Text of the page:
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House Bills Would Reshape, Reform Fulton County Commission

(APN) ATLANTA -- There are three bills concerning Fulton County currently pending in the Georgia Legislature that would drastically reshape the County’s governance structure, tax base, and employee benefits to meet the wishes of North Fulton Republicans, while a fourth bill threatens to break off North Fulton and re-form Milton County.

House Bills 170, 171, and 172 deal with reforming Fulton County, while five identical house resolutions seek to allow the re-creation of Milton County.  

Republicans will likely have an easy time passing the legislation to reshape and reform Fulton County, seeing as how they have a supermajority in the State Senate, a near-supermajority in the State House, and have redistricted the maps to stack the Fulton County delegations with Republicans legislators, even though Fulton County is majority Democratic.


House Resolutions 275, 276, 277, 278, and 279 would each amend the Constitution of the State of Georgia to allow for the re-creation of a previously existing county merged into another county through a voter referendum.

Five state legislators, including State House Speaker Pro Tempore Jan Jones (R-Milton), and Reps. Harry Geisinger (R-Roswell), Chuck Martin (R-Alpharetta), Lynne Riley (R-Johns Creek), and Wendell Willard (R-Sandy Springs), have each introduced separate, identical versions of the legislation.  Each version has also been co-sponsored by Rep. Tom Rice (R-Norcross).

As a constitutional amendment, the resolution would have to garner a two-thirds majority vote in the Georgia House and Senate before it could be placed on the General ballot for a statewide vote.

In the history of Georgia, only two counties have merged into other counties: Campbell County, which merged with Fulton County in the southern portion; and the original Milton County, which merged with Fulton in the north in 1931 to avoid bankruptcy during the Great Depression.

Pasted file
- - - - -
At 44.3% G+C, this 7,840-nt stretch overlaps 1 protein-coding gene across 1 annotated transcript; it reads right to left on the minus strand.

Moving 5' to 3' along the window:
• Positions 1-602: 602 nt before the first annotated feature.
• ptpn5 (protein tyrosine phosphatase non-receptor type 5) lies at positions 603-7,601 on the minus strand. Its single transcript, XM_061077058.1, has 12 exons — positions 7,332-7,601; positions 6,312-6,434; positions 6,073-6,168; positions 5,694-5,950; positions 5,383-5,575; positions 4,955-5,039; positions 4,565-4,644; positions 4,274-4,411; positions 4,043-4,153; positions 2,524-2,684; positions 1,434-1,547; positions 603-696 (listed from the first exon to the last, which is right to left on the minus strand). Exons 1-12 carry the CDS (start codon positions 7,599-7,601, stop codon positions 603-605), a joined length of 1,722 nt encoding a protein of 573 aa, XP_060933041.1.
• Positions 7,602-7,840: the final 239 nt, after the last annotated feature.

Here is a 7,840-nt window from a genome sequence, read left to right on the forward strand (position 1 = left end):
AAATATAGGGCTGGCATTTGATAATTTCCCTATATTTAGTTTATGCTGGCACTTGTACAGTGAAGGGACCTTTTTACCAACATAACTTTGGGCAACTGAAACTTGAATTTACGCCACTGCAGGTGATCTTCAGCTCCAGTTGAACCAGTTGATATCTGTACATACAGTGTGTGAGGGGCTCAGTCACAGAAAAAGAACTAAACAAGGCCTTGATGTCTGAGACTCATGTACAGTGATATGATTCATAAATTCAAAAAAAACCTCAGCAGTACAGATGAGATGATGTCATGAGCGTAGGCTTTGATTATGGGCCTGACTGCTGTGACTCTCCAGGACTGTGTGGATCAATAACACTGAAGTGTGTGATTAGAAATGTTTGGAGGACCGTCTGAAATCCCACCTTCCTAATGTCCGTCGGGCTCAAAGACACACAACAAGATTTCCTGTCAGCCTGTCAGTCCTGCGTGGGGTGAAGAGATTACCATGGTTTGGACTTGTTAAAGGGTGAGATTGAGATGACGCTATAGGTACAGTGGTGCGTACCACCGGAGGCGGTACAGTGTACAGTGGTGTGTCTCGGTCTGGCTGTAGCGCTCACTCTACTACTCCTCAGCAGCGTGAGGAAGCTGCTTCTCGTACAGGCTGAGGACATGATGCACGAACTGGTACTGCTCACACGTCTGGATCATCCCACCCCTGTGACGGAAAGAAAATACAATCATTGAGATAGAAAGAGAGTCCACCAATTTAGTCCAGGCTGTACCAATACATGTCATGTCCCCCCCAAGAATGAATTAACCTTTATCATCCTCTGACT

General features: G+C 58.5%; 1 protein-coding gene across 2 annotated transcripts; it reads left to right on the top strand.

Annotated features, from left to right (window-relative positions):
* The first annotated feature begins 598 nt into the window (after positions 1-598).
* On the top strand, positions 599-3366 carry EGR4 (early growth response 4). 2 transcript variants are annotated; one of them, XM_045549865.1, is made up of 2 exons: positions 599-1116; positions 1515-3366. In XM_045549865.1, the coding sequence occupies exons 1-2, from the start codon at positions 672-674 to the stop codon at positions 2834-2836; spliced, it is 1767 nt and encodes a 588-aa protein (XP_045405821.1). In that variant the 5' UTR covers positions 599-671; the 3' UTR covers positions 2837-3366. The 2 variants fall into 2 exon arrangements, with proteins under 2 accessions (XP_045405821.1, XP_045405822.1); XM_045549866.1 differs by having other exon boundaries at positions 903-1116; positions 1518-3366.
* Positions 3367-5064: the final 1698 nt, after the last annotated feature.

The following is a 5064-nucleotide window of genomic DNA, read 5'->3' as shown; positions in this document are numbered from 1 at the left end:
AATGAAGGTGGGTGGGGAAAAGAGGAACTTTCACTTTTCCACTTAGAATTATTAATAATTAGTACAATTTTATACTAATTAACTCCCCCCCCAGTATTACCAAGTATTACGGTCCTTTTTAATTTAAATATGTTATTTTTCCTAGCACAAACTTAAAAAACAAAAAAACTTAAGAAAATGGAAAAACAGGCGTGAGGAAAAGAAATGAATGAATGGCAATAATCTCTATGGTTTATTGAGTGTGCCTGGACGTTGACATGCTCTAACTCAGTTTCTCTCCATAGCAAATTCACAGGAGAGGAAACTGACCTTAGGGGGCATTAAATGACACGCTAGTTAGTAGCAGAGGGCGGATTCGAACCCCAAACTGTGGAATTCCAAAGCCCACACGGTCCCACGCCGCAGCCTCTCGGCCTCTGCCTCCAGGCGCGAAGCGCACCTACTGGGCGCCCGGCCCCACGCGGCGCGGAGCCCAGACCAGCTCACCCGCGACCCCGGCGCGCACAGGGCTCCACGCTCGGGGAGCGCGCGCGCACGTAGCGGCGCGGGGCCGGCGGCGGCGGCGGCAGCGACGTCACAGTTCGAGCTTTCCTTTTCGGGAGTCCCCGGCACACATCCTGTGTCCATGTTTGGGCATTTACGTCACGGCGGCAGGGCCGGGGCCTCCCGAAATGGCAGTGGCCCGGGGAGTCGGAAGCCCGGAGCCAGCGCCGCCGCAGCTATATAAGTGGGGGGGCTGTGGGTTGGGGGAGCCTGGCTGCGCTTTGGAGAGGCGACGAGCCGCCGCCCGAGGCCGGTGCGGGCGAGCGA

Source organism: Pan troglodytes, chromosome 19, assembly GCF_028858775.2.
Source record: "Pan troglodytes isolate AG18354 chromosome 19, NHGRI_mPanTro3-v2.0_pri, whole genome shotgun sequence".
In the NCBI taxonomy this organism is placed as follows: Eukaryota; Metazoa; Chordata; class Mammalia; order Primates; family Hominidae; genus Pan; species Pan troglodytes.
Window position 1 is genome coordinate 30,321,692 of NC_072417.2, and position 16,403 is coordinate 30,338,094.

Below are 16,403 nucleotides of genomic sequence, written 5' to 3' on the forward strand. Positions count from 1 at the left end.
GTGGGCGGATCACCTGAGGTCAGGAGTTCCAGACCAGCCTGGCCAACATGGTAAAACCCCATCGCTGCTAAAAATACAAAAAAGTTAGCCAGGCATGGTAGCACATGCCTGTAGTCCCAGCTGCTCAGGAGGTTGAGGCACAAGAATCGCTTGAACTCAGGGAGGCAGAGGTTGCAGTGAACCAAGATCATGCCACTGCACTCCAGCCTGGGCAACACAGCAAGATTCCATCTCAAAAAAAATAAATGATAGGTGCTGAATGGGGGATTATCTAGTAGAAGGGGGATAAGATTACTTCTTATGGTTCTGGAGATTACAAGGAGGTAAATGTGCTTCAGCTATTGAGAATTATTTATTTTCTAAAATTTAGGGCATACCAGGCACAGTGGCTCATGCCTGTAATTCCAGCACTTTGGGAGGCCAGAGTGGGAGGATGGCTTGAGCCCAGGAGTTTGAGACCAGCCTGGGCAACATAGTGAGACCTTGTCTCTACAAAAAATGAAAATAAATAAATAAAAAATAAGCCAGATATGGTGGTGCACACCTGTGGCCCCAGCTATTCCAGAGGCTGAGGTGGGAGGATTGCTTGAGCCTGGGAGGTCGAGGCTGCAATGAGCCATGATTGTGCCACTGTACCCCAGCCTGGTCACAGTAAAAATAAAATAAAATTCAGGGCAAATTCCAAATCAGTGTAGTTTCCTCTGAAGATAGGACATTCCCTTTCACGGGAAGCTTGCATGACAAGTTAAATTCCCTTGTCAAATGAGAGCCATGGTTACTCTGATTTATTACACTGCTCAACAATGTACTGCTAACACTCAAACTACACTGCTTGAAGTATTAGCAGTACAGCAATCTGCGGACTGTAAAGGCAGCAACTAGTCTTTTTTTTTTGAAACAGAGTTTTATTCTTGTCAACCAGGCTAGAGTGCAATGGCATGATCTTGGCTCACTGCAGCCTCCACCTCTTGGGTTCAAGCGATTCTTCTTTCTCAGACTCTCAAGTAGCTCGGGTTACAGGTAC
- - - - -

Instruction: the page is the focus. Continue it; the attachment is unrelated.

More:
“We are committed to a more accountable county government that satisfactorily performs only the services that are necessary and no more,” Jones said in a statement.

“I believe significant reform of Fulton County this year and a continued push to re-create Milton County will deliver it.”


House Bill 170, sponsored by Rep. Jones, would impose a cap on certain millage rates imposed by Fulton County; and would increase the homestead exemption from the current amount of 30,000 dollars to 60,000 dollars after a two year phase-in period.

“Bills have been introduced to harm us financially.  Other Georgia counties have a homestead exemption of $15,000.  State lawmakers want to increase Fulton County’s homestead exemption from the current $30,000 to $60,000, resulting in an annual revenue loss of $48 million.  Despite our own budget reductions of $60 million since 2008, the state seeks to decimate funding and services.  Why?  Politics and power,” Commissioner Edwards wrote in a column appearing in the Atlanta Journal-Constitution newspaper (AJC).

“Fulton is the only metro Atlanta county that has not raised its millage rate in the past five years.  Our millage rate has remained the same since 2007, and we have not increased it since the 1990s.  Why does the state seek to cap our millage rate?  Politics and power,” Edwards wrote.


House Bill 171, sponsored by Rep. Riley, would re-shape the Fulton County Board of Commissioners (BOC), eliminating one at-large seat that is currently held by Commission Robb Pitts (District 2 at large); creating a new sixth District seat to be located in North Fulton; and redrawing the district map to draw Commissioners Emma Darnell (District 5) and Bill Edwards (District 7)--the Board’s two progressive champions--into the same District.

Currently, there are five District seats, two of which are held by White, Republicans, and three of which are held by Black, Democrats.

Commissioner Liz Hausmann (District 3) is the only commissioner whose district sits entirely in what is considered North Fulton.  Commissioner Tom Lowe (District 4) represents North Atlanta, Buckhead, as well as Sandy Springs.

Meanwhile, Joan Garner (District 6) represents Atlanta and South Fulton; Edwards represents most of South Fulton; and Darnell represents the west and northwest of Atlanta.

In 2011, the Fulton County BOC approved a new redistricting map, taking into account the 2010 census, as did counties across the State of Georgia; however, the Legislature did not approve on Fulton County’s maps.

“North Fulton Republican legislators have chosen to abandon their party’s stated commitment to local control,” Edwards wrote.

The newly proposed map would have six districts instead of five, three of which would be majority White districts, and three of which would be majority Black districts.

In addition, by taking away one of the at-large seats, which are typically held by Democrats, the redistricting proposal would likely shift the power between Democrats and Republicans on the Commission from five to two, to four to three.